I Feel Pretty writers predict the comeback of character-driven comedies
Though I Feel Pretty might sound like the brainchild of Amy Schumer herself, it wasn’t. The idea was all Kohn and Silverstein’s and when they pitched it to Schumer, she loved it. But there was one element of the story that needed to be addressed: after Renee hits her head and believes herself to be appealing in every way, does her on-screen physical appearance actually change? Would Schumer’s image be replaced by that of a size 2 supermodel?
5 Things To Know Before Writing That Science Fiction Script
Science fiction movies are a perennial favorite among movie audiences. They dazzle us with intriguing concepts, strange terrors and stunning visions of our future. Some of the highest grossing films in Hollywood have been sci-fi driven.
You Gotta Have Heart: Ways to Make Your Script Resonate
One of the first things you learn as a screenwriter is that your character(s) need to have an arc. They need to start in one place and finish in another. It’s a journey and it needs to be an emotional journey. However, it’s more complicated than that.
To Win or Not to Win: Writing the Sports Movie
I have to be honest, I’m not a sports fan. But I love sports movies. That might sound illogical but when you consider that sports movies run the gambit of genres (sports/comedy, sports/romance, sports/bio-pic and sports/drama) there’s a lot to like. So, what are the common elements to a sports movie regardless of the genre its married to?
Isn’t it Romantic? Making Sense of the Romance Genres
If you’ve got a great idea for a movie centered on a romance the first thing you need to do is understand the structural differences that define each romance genre. Here are the three primary romance genres and some thoughts on how to approach them.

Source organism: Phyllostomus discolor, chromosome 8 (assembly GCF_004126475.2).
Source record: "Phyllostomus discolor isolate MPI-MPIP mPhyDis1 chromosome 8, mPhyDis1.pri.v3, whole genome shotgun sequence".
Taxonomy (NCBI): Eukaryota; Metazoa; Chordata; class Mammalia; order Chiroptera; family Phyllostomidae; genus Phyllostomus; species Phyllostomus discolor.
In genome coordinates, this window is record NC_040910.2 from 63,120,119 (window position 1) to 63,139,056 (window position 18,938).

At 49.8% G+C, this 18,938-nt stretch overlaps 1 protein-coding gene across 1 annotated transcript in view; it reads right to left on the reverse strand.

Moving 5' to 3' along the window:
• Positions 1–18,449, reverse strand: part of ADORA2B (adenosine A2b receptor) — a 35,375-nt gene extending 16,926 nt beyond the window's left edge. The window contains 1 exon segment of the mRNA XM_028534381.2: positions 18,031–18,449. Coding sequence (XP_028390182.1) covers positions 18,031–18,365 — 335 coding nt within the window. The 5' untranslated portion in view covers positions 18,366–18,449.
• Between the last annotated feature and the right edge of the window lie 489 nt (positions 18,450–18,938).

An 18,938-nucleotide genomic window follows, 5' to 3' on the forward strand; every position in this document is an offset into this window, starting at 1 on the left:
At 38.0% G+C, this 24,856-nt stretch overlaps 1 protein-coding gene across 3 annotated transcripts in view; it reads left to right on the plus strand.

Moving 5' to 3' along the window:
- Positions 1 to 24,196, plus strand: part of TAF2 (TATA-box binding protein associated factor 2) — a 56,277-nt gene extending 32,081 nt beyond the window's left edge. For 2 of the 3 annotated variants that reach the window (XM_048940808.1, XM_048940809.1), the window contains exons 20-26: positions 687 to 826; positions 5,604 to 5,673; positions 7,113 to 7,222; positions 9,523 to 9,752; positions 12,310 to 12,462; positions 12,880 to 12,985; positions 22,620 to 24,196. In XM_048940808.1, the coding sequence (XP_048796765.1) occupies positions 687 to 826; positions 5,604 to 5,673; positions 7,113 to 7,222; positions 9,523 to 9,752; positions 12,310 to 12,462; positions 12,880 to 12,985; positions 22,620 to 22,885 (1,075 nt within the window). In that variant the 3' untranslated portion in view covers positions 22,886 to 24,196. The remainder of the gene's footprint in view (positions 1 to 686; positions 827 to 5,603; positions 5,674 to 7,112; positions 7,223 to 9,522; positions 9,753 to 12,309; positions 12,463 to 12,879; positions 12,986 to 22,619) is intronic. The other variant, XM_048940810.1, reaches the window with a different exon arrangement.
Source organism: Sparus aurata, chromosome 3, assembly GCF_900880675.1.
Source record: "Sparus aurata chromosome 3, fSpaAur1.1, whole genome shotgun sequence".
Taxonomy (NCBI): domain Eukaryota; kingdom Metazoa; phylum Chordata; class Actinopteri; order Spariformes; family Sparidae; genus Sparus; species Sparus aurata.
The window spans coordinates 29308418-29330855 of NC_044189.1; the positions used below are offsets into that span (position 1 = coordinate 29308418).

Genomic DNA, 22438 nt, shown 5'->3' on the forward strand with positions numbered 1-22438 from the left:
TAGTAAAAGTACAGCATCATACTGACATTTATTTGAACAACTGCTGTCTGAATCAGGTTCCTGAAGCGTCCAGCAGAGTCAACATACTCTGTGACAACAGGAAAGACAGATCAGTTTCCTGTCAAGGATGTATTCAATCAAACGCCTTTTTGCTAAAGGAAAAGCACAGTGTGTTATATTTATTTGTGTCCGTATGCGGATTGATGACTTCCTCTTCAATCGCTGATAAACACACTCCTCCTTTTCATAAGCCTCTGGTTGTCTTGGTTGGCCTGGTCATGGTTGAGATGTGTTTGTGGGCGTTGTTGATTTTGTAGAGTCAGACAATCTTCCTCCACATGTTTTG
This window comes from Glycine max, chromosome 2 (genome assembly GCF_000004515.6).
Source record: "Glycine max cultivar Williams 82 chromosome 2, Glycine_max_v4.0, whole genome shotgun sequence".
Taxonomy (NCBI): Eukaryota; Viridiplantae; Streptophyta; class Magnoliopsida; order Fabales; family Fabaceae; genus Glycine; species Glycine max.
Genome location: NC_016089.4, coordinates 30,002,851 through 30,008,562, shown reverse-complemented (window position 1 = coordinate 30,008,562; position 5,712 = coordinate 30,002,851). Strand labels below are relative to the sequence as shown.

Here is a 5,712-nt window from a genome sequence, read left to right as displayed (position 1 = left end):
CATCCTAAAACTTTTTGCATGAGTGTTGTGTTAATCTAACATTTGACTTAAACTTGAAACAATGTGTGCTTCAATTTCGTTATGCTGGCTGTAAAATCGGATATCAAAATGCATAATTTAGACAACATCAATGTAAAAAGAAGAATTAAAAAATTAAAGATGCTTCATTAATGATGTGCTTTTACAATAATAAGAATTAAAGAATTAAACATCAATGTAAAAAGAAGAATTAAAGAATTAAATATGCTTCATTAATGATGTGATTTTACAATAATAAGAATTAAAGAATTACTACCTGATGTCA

4 reasons not to use flashbacks
Discussing whether flashbacks are a good idea with writers is about as easy as trying to choose your favorite Star Wars movie. There really isn’t one definitive answer. We just want to say that avoiding flashbacks more often than not is probably a good rule of thumb for all screenwriters.
What is a set-piece?
So, the first thing I found out by researching set-pieces is that there’s not a long of agreement as to what they are exactly. My understanding has always been that a set-piece is a self-contained portion of your story which can stand on its own. That is certainly the dictionary definition. However, some sites are saying that a set-piece is an expensive sequence that is the dramatic or comic highpoint. That’s a definition I disagree with so what I’ll be discussing here is the first idea of a set-piece as a self-contained portion of your story.
The Big Finish: Tips for Act Three
In some respects, writing your third act is the easiest part of your script. You’ve done all the exposition, the audience has fallen in love with your characters, and the only thing left is explaining how the story resolves. Well, maybe it’s not that easy. You do have to answer all, or at least most, of the questions you’ve raised, let the audience know what happens to each of the characters, tie up every loose end and make it all really, really exciting.
What Makes a Great Christmas Movie?
Christmas movies are becoming more and more popular. This year, the Hallmark Channel ran a Christmas movie for the first 25 days of December. Meanwhile, in the theaters there’s The Man Who Invented Christmas, Daddy’s Home 2, and A Bad Moms Christmas. So, what do you need to know to jump into this growing market? What are the basic elements of a Christmas movie?
Rom/com writer reinvents himself with the trash-tastic I, Tonya
The indie biopic I, Tonya tells the story of the infamous figure skater Tonya Harding and her quest for Olympic gold. Writer Steven Rogers (Kate & Leopold, Hope Floats), known for writing in the dying genre of romantic comedies, decided it was time to reinvent himself as a writer. Here’s how he did it.
Did You Have Overly Critical Parents? Then You Probably Have an Overly Active Inner Critic.
When we talk about the inner critic we usually focus on someone else’s inner critic—we read the article about the successful director that still suffers from self doubt, or we talk to the person in our writing group who just sold a script and they tell us they’re worried that everyone will think they’re a fraud. In cases like these it’s easy to see the inner critic for what it is: A nebulous cloud of doubts and worries that isn’t rooted in reality. But when it comes to our own inner critic, truth and fantasy become much more difficult to separate from each other.